Byline: Eric Wilson

NEW YORK — Big and Tall is bad and tough.
The retail climate for large-size apparel, particularly at specialty stores that cater to plus and supersize women, has been grueling, according to veterans of market shows last month in Dallas and Atlanta.
The difficulties have spurred several manufacturers to remake their fashion and pricing structures to improve their bottom lines, and moderate firms are faring the best. And they are looking to the 13th edition of the BAT Woman show in Las Vegas, Oct. 13-15, as an important chance to drum up new business.
One key factor behind the gloomy mood is a bit ironic, said Larry Ross, vice president of California Girl, an 11-year-old Los Angeles manufacturer of career and special occasion separates produced under the Gossip label: Department stores have begun to recognize the growing large-size market and are building departments for those clients.
However, they are placing large orders with a few makers, depressing the business of other manufacturers, several BAT apparel makers charged.
To liven things up, manufacturers said they are attempting to build niches in the BAT market. Some examples of the looks BAT firms are pushing for spring in hopes of drawing retail attention are:
Tie-dyed and hand-painted separates.
Dusty-hued, two-piece knit career dresses.
Blouses accentuated with contrasting embroidery.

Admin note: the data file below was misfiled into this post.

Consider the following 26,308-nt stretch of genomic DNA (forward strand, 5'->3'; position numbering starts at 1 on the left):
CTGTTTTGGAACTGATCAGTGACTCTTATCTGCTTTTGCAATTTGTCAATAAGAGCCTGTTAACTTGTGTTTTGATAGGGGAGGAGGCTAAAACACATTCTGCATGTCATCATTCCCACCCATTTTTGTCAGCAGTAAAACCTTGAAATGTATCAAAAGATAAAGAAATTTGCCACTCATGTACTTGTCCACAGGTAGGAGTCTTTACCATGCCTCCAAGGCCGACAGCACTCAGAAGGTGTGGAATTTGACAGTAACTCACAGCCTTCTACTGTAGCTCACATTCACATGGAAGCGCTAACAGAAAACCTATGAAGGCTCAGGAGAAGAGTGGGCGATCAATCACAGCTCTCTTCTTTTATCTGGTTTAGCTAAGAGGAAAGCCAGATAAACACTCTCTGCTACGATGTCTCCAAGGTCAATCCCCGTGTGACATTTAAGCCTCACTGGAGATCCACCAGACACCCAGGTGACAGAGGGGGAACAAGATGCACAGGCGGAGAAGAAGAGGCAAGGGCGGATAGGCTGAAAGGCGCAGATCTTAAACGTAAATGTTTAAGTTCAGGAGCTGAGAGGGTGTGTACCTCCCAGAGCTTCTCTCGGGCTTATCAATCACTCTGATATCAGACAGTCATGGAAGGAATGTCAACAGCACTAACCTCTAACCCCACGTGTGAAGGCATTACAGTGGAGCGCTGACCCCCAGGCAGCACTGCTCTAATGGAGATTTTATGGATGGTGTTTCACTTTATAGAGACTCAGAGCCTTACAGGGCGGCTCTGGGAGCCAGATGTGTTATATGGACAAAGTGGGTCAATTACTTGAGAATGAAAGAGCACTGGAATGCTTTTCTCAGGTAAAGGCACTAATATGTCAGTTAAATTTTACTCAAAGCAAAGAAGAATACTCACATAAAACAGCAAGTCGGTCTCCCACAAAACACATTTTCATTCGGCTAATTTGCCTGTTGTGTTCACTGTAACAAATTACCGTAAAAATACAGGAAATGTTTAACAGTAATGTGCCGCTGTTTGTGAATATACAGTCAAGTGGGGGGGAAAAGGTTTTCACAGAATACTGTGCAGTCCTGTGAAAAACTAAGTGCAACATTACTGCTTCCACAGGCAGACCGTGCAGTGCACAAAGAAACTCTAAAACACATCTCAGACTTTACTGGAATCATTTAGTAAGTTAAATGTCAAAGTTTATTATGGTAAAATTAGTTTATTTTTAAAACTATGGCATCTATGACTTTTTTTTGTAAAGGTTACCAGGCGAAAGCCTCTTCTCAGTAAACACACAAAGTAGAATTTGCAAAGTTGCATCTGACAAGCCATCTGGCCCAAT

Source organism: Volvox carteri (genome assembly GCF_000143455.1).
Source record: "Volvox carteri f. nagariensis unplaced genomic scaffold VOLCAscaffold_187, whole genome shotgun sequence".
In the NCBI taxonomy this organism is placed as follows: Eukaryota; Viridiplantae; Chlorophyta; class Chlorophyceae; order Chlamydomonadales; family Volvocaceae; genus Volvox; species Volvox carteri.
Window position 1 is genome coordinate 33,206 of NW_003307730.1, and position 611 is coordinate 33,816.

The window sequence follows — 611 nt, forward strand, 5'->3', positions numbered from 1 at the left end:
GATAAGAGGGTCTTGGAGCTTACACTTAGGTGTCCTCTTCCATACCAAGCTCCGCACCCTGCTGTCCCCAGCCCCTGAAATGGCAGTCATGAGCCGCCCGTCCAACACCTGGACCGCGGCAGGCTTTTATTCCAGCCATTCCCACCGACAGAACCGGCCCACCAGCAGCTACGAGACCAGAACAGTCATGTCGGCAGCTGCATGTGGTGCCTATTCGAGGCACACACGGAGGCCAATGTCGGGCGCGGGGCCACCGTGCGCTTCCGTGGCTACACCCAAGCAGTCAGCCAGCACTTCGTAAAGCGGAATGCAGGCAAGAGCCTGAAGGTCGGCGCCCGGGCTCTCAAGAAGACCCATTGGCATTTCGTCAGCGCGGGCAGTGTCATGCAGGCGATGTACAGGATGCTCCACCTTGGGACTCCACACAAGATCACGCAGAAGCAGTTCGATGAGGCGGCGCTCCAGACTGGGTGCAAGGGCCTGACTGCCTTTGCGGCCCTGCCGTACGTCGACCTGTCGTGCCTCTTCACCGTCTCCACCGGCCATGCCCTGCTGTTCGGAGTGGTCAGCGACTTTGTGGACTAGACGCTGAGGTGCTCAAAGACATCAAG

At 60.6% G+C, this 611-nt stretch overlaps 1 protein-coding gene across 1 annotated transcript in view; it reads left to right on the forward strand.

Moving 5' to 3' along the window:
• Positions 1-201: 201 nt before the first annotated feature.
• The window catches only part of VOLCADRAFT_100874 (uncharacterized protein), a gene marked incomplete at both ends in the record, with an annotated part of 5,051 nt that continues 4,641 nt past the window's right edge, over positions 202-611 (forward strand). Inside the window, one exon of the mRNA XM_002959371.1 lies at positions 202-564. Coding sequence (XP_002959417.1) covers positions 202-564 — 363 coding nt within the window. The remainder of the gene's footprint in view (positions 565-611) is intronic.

Brad Cohen, vice president of Designs by Lanie Inc. in Rockaway Beach, N.Y., said large-sized women are getting bored with the staid and stark fashions that retailers have been offering the past several years.
“That’s one of the reasons sales have gone downhill,” Cohen said. “The glitz cycle is strong again for the first time in about four years.”
Lanie Cohen, Brad Cohen’s wife and president of the $1 million company, added that large-size women are tired of being dressed as if they didn’t want to be noticed. Designs by Lanie features pantsuits, T-shirts and separates tie-dyed and with appliques and rhinestones, and a new hand-painted group in sizes up to 8X. They wholesale from $30 to $70.
“We want to make them feel young, contemporary and just as elegant as the skinny little girls around, and with a little pizzazz, too,” Cohen said.
The company is also showing merchandise from multiple seasons at trade shows and adjusting its production cycle to meet the needs of specialty stores. Some are asking for immediate delivery; others are begging manufacturers to ship smaller amounts. At recent holiday market weeks in Dallas and Atlanta, 95 percent of the firm’s sales were from its fall collection, she said.
“The stores are choked with summer merchandise and the business hasn’t been wonderful, so we’re doing anything the buyers want,” Cohen said.
Larry Ross at California Girl is projecting a flat spring market based on poor business conditions. He said the Gossip line is focusing on more special occasion looks and two-piece and three-piece outfits that can go from day to evening to meet a need he feels is underserved in BAT.
“Brights are always important to large sizes, but we can’t forget their softer side — the dusties and the whites that are appropriate for women who are going to a wedding or a special occasion,” Ross said.